Distillery makes mark in Japan

IT could be seen as an exercise in carrying coals to Newcastle or selling ice to Eskimos.But a Norfolk distillery is celebrating after making its mark on a global scale by exporting its spirit 6,000 miles away to one of the hubs of whisky production.

IT could be seen as an exercise in carrying coals to Newcastle or selling ice to Eskimos.

But a Norfolk distillery is celebrating after making its mark on a global scale by exporting its spirit 6,000 miles away to one of the hubs of whisky production.

The owner of St George's Distillery, near Thetford, spoke of his delight after the company's latest product became a hit in Japan - a country that makes more single malt whisky than Scotland.

Andrew Nelstrop, managing director of England's only whisky distillery, said he had been exporting bottles of their 18-month-old whisky spirit “by the pallet load” to quench the Japanese thirst for the 40pc strong alcoholic beverage.


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Mr Nelstrop, who formed the business with his father three years ago, said he was shipping more than 400 bottles a month of the 18-month spirit to Japan to compete with the popular Scotch malts. The trade boost comes six months before St George's Distillery's first official whisky comes online.

“We have been quietly selling the 18-month-old whisky spirit for some time, but we are now exporting it by the pallet load. Japan makes more single malt whisky than Scotland. They love their whisky,” he said.

“France have only just taken it on, but they are also big whisky drinkers and it looks like we have finally broken into the European and world market.”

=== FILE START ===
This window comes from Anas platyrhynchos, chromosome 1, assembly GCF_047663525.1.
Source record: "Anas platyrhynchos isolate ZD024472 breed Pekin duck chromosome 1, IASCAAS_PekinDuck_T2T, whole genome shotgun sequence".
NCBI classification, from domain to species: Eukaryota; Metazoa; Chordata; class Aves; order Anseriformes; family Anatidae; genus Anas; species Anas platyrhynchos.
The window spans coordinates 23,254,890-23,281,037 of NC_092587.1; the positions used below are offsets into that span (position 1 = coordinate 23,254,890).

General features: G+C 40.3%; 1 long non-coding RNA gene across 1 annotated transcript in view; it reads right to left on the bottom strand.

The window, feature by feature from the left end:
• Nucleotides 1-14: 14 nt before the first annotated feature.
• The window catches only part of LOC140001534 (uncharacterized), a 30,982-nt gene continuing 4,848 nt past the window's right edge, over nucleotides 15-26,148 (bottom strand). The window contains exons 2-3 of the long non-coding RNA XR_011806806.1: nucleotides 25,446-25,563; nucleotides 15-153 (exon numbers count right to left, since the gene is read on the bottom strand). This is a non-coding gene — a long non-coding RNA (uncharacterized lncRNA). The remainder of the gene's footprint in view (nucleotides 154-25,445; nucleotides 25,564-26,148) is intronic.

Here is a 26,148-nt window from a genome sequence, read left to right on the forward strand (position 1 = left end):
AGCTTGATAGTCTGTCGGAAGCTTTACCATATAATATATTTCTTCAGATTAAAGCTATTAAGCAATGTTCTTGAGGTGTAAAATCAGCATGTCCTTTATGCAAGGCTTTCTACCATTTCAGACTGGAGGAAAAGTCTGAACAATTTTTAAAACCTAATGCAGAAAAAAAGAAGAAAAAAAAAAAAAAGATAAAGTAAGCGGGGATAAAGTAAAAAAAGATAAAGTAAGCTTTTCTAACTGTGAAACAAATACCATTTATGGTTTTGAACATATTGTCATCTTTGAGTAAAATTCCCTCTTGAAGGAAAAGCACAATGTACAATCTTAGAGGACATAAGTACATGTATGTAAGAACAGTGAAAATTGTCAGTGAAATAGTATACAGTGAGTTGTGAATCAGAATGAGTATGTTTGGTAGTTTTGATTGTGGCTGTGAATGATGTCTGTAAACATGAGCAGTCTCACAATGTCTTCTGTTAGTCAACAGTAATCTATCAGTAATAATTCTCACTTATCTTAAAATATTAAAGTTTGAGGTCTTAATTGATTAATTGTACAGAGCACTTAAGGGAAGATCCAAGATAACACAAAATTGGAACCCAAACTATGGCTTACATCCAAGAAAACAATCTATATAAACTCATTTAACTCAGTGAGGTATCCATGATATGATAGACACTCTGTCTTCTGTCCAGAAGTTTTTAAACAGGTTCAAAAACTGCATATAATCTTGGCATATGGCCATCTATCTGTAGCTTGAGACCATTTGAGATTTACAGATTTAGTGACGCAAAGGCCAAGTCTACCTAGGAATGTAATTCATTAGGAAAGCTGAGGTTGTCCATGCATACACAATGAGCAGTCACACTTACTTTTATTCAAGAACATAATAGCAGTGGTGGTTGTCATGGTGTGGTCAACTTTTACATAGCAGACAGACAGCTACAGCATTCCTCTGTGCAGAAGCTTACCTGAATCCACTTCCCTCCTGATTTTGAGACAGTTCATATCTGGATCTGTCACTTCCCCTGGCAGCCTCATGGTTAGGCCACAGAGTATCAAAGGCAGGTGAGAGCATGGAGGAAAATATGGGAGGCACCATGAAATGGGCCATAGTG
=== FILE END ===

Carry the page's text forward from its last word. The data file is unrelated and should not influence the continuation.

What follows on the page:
The �1m distillery, shop, caf� and conference centre opened its doors to the public in the summer of 2007 following a visit from Prince Charles and is expected to have received about 80,000 visitors by the time it celebrates its two year anniversary.

Mr Nelstrop said that initial tastings of their whisky spirit, which has been made with locally grown barley, had been well received by the industry and he aimed to sell about 100,000 bottles a year by the time of the London Olympics in 2012. The company is also looking to market its products in other EU countries and India.

“People say they love it. It has been well received by the Scotch Malt Whisky Society and at various trade shows. There is no question that the whisky is good. As it gets older, the whisky gets more colour and the flavours merge more. We are looking forward to November 23, 2009 when it officially becomes whisky,” he said.

Demand for top-end single malts and cheaper blended whiskies have never been higher in Asia, where sales in China have increased by 80pc over the last five years.

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